When you think Philly and food, the first thing that comes to mind might be the cheesesteak. But with all due respect to the iconic sandwich, Philadelphia's culinary scene is so much more, reports CBS News' Mo Rocca.
"Historically what kind of a food city is Philadelphia?" Rocca asked Philadelphia chef Greg Vernick.
"Historically, I think it is a blend of sort of comfort foods like sandwiches, meat and potatoes. ... This is the best sandwich city in the country. I don't know if you agree, but it is," Vernick said
But Vernick isn't making sandwiches. His namesake restaurant was named one of the top 50 restaurants in America the year after it opened.
"The growing season dictates a lot. So when things come into season and they're delicious and we can get them locally, we put an emphasis on that on the menu," Vernick said. "The watermelon cocktail, it's probably a local watermelon, a lot of the menu right now, a lot of the specials we do."
"Are you particularly proud of your success because you were raised here?" Rocca asked.
"Well, I don't consider myself a success. ... I don't feel like we're a success," Vernick said. "I still feel like we're kind of junior varsity playing in a bit of a varsity game in Philly."
In case you haven't heard, Philadelphia's restaurant scene is major league. Zahav, with its modern Israeli cuisine, earned a James Beard Award for star chef Michael Solomonov.
"I moved here from Florida, sort of like on the way to New York, you know? And I stopped in Philly and never left," Solomonov said.
"When you say 'on the way to New York,' you mean that literally," Rocca said.
"Literally and figuratively," Solomonov said. "Philly is obviously an easier place to live than New York. Things cost less, housing is more affordable, the restaurants are more affordable."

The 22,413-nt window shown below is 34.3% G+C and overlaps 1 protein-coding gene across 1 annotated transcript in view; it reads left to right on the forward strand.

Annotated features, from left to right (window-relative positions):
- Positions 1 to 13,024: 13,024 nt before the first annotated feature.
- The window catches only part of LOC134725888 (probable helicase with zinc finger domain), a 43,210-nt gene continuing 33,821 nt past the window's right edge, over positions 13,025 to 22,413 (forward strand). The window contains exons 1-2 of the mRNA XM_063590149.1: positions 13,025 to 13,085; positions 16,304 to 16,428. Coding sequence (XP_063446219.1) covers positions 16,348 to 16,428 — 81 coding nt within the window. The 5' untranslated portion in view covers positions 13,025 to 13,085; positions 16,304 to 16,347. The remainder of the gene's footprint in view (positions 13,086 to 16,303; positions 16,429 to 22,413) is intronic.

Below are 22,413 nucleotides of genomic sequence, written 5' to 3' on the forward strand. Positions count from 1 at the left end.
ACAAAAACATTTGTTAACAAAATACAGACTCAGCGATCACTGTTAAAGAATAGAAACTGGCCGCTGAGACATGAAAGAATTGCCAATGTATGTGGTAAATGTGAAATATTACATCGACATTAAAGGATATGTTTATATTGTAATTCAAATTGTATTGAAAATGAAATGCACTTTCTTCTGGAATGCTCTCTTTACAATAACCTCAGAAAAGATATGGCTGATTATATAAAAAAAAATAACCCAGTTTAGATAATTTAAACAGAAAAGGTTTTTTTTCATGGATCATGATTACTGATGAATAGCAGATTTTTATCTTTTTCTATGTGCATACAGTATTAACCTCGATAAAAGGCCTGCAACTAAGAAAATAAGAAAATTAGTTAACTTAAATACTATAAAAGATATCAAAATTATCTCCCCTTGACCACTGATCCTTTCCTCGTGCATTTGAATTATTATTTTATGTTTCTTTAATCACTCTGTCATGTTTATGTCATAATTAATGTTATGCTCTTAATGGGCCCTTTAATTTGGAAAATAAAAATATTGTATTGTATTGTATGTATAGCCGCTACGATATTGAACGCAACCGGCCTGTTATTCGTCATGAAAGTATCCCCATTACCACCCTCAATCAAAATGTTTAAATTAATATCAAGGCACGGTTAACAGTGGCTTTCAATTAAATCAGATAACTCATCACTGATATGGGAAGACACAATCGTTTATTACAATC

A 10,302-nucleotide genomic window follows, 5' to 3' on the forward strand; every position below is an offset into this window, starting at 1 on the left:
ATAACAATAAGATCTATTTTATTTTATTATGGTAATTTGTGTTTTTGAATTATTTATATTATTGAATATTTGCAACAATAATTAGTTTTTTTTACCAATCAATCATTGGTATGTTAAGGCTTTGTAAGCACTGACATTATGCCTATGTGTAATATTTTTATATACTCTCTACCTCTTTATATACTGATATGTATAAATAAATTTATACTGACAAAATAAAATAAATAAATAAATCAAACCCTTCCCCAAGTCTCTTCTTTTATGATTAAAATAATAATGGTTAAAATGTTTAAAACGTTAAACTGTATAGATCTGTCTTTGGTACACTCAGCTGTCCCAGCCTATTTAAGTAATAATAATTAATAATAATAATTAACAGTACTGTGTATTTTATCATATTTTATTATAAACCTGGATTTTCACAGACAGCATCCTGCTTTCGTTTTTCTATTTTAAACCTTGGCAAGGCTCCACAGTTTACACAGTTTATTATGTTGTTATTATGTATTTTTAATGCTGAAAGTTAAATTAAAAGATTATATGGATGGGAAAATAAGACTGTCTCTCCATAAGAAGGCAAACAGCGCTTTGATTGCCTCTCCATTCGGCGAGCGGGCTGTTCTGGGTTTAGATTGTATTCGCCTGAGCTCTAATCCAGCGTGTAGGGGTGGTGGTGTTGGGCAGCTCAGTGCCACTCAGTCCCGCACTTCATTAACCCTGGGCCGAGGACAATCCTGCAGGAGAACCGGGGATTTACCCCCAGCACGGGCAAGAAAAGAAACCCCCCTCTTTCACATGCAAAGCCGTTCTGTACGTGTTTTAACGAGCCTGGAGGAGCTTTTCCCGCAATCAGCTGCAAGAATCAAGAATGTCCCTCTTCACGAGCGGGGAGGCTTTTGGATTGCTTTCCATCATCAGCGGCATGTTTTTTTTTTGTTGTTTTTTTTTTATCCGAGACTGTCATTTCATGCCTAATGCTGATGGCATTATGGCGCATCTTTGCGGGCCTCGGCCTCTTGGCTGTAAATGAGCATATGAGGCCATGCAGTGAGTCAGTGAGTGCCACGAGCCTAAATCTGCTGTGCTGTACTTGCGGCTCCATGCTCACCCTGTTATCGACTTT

In a city is serious about its street food, Solomonov offers an alternative. His Dizengoff is an American take on the hummus booths that are commonplace throughout the Middle East.
Across the street, his Federal Donuts offers coffee along with an array of hand-made donuts and some pretty irresistible fried chicken.
"I know so many people hate this word, but so moist," Rocca said.
"I know, it is a pretty strange word to say out loud, but we are happy that you're saying it," Solomonov said.
Just don't call any of Solomonov's restaurants trendy or buzzy.
"In Philly, nobody really cares about hype that much. If you're not great, if you're not providing a good experience and good food or good service, whatever that is, per restaurant, nobody cares," he said.
While a number of chefs have elevated the Philly food scene, chef Marcie Turney and her partner Valerie Safran have helped transform an entire neighborhood.
"I wanted my own little restaurant and Val wanted her own little retail shop and then all of a sudden the neighborhood supported us and Philadelphia supported us and so it was like, 'What else can we bring?'" Turney said.
The couple now own nine restaurants and boutiques along Philadelphia's 13th Street, a former red light district.
The latest is Bud and Marilyn's, named after Turney's grandparents and an homage to the flavors of her native Wisconsin.
"Is there anything distinctive about the clientele, about the diners in Philadelphia?" Rocca asked.
"The diners in Philadelphia, first of all, they're loyal," Turney said. "And Philly is very proud of our chefs and our restaurants."
"Why stop now? You should open another restaurant. What would it be?" Rocca said.
"I actually don't even know what it would be. I think we've kind of covered everything and now we're trying to relax a little bit. Yeah, and I'm getting old," Turney said, laughing.